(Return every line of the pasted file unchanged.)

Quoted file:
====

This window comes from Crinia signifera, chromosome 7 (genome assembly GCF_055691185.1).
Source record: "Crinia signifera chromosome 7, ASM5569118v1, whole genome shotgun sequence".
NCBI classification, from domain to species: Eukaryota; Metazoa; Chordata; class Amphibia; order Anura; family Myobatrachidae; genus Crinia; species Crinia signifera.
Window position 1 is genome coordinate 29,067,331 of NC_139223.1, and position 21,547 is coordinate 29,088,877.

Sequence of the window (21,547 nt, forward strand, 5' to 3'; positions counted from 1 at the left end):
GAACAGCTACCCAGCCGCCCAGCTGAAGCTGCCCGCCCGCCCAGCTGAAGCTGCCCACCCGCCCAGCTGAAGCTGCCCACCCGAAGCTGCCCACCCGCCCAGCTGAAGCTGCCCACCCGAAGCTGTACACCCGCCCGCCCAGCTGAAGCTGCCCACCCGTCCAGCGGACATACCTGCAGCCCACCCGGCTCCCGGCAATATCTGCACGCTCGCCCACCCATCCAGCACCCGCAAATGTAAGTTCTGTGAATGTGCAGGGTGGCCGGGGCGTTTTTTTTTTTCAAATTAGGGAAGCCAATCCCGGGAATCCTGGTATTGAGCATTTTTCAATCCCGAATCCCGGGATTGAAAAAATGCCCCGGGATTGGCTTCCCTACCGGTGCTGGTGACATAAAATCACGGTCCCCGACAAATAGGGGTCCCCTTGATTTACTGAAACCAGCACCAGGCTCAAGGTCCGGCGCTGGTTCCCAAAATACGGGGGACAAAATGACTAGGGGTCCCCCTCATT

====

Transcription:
This window comes from Crinia signifera, chromosome 7 (genome assembly GCF_055691185.1).
Source record: "Crinia signifera chromosome 7, ASM5569118v1, whole genome shotgun sequence".
NCBI classification, from domain to species: Eukaryota; Metazoa; Chordata; class Amphibia; order Anura; family Myobatrachidae; genus Crinia; species Crinia signifera.
Window position 1 is genome coordinate 29,067,331 of NC_139223.1, and position 21,547 is coordinate 29,088,877.

Sequence of the window (21,547 nt, forward strand, 5' to 3'; positions counted from 1 at the left end):
GAACAGCTACCCAGCCGCCCAGCTGAAGCTGCCCGCCCGCCCAGCTGAAGCTGCCCACCCGCCCAGCTGAAGCTGCCCACCCGAAGCTGCCCACCCGCCCAGCTGAAGCTGCCCACCCGAAGCTGTACACCCGCCCGCCCAGCTGAAGCTGCCCACCCGTCCAGCGGACATACCTGCAGCCCACCCGGCTCCCGGCAATATCTGCACGCTCGCCCACCCATCCAGCACCCGCAAATGTAAGTTCTGTGAATGTGCAGGGTGGCCGGGGCGTTTTTTTTTTTCAAATTAGGGAAGCCAATCCCGGGAATCCTGGTATTGAGCATTTTTCAATCCCGAATCCCGGGATTGAAAAAATGCCCCGGGATTGGCTTCCCTACCGGTGCTGGTGACATAAAATCACGGTCCCCGACAAATAGGGGTCCCCTTGATTTACTGAAACCAGCACCAGGCTCAAGGTCCGGCGCTGGTTCCCAAAATACGGGGGACAAAATGACTAGGGGTCCCCCTCATT